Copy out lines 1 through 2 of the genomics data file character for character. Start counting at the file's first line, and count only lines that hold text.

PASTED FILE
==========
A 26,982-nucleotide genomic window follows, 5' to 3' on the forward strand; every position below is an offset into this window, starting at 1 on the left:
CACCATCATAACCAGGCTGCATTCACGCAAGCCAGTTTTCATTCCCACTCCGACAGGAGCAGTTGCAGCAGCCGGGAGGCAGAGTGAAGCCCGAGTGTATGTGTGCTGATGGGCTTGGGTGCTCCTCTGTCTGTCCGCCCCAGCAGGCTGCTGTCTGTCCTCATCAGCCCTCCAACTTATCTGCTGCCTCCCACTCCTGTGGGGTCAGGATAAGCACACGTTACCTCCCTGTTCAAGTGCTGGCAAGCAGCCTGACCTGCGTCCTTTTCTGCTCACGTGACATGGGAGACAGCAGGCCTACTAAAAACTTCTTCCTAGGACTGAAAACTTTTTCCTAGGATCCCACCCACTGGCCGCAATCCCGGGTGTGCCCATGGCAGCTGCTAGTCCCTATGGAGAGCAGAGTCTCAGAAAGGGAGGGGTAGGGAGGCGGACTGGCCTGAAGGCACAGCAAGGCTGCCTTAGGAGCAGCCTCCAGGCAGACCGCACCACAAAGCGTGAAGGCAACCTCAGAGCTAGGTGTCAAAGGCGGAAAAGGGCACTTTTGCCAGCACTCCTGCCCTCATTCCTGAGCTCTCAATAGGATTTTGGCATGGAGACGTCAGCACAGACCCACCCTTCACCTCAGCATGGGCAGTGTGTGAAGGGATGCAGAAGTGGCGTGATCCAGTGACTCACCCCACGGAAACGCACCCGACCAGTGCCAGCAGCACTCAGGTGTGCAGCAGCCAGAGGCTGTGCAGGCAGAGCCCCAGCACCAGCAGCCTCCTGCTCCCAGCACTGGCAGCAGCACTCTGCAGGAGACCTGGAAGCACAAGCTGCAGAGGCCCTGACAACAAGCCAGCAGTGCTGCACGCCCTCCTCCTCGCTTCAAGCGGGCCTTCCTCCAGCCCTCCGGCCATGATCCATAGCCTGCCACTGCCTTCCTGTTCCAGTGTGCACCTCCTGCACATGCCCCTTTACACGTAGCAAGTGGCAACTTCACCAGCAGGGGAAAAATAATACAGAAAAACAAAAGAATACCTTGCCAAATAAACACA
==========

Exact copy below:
A 26,982-nucleotide genomic window follows, 5' to 3' on the forward strand; every position below is an offset into this window, starting at 1 on the left:
CACCATCATAACCAGGCTGCATTCACGCAAGCCAGTTTTCATTCCCACTCCGACAGGAGCAGTTGCAGCAGCCGGGAGGCAGAGTGAAGCCCGAGTGTATGTGTGCTGATGGGCTTGGGTGCTCCTCTGTCTGTCCGCCCCAGCAGGCTGCTGTCTGTCCTCATCAGCCCTCCAACTTATCTGCTGCCTCCCACTCCTGTGGGGTCAGGATAAGCACACGTTACCTCCCTGTTCAAGTGCTGGCAAGCAGCCTGACCTGCGTCCTTTTCTGCTCACGTGACATGGGAGACAGCAGGCCTACTAAAAACTTCTTCCTAGGACTGAAAACTTTTTCCTAGGATCCCACCCACTGGCCGCAATCCCGGGTGTGCCCATGGCAGCTGCTAGTCCCTATGGAGAGCAGAGTCTCAGAAAGGGAGGGGTAGGGAGGCGGACTGGCCTGAAGGCACAGCAAGGCTGCCTTAGGAGCAGCCTCCAGGCAGACCGCACCACAAAGCGTGAAGGCAACCTCAGAGCTAGGTGTCAAAGGCGGAAAAGGGCACTTTTGCCAGCACTCCTGCCCTCATTCCTGAGCTCTCAATAGGATTTTGGCATGGAGACGTCAGCACAGACCCACCCTTCACCTCAGCATGGGCAGTGTGTGAAGGGATGCAGAAGTGGCGTGATCCAGTGACTCACCCCACGGAAACGCACCCGACCAGTGCCAGCAGCACTCAGGTGTGCAGCAGCCAGAGGCTGTGCAGGCAGAGCCCCAGCACCAGCAGCCTCCTGCTCCCAGCACTGGCAGCAGCACTCTGCAGGAGACCTGGAAGCACAAGCTGCAGAGGCCCTGACAACAAGCCAGCAGTGCTGCACGCCCTCCTCCTCGCTTCAAGCGGGCCTTCCTCCAGCCCTCCGGCCATGATCCATAGCCTGCCACTGCCTTCCTGTTCCAGTGTGCACCTCCTGCACATGCCCCTTTACACGTAGCAAGTGGCAACTTCACCAGCAGGGGAAAAATAATACAGAAAAACAAAAGAATACCTTGCCAAATAAACACA